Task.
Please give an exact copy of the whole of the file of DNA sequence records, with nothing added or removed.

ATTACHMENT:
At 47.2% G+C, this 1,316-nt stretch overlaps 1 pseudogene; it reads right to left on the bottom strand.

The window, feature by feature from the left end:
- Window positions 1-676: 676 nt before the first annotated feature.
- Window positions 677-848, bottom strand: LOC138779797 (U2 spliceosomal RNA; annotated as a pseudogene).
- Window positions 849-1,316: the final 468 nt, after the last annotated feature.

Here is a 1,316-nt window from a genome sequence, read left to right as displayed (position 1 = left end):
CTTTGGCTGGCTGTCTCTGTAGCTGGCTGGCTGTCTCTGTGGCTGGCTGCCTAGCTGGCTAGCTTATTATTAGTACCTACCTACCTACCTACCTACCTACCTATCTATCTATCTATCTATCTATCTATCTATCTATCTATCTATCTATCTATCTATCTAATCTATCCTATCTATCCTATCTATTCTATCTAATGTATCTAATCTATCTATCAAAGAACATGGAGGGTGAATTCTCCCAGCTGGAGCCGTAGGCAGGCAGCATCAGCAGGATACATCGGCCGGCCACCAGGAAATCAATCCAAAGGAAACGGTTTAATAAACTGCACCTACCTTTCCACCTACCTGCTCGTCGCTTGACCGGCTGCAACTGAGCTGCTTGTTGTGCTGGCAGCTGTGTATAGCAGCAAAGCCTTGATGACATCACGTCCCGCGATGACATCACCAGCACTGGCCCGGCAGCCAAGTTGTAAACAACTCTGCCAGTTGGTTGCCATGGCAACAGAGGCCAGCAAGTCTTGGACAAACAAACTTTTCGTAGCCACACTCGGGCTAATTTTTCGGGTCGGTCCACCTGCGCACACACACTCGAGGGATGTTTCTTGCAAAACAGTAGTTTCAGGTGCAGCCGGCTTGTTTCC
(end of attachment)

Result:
At 47.2% G+C, this 1,316-nt stretch overlaps 1 pseudogene; it reads right to left on the bottom strand.

The window, feature by feature from the left end:
- Window positions 1-676: 676 nt before the first annotated feature.
- Window positions 677-848, bottom strand: LOC138779797 (U2 spliceosomal RNA; annotated as a pseudogene).
- Window positions 849-1,316: the final 468 nt, after the last annotated feature.

Here is a 1,316-nt window from a genome sequence, read left to right as displayed (position 1 = left end):
CTTTGGCTGGCTGTCTCTGTAGCTGGCTGGCTGTCTCTGTGGCTGGCTGCCTAGCTGGCTAGCTTATTATTAGTACCTACCTACCTACCTACCTACCTACCTATCTATCTATCTATCTATCTATCTATCTATCTATCTATCTATCTATCTATCTATCTAATCTATCCTATCTATCCTATCTATTCTATCTAATGTATCTAATCTATCTATCAAAGAACATGGAGGGTGAATTCTCCCAGCTGGAGCCGTAGGCAGGCAGCATCAGCAGGATACATCGGCCGGCCACCAGGAAATCAATCCAAAGGAAACGGTTTAATAAACTGCACCTACCTTTCCACCTACCTGCTCGTCGCTTGACCGGCTGCAACTGAGCTGCTTGTTGTGCTGGCAGCTGTGTATAGCAGCAAAGCCTTGATGACATCACGTCCCGCGATGACATCACCAGCACTGGCCCGGCAGCCAAGTTGTAAACAACTCTGCCAGTTGGTTGCCATGGCAACAGAGGCCAGCAAGTCTTGGACAAACAAACTTTTCGTAGCCACACTCGGGCTAATTTTTCGGGTCGGTCCACCTGCGCACACACACTCGAGGGATGTTTCTTGCAAAACAGTAGTTTCAGGTGCAGCCGGCTTGTTTCC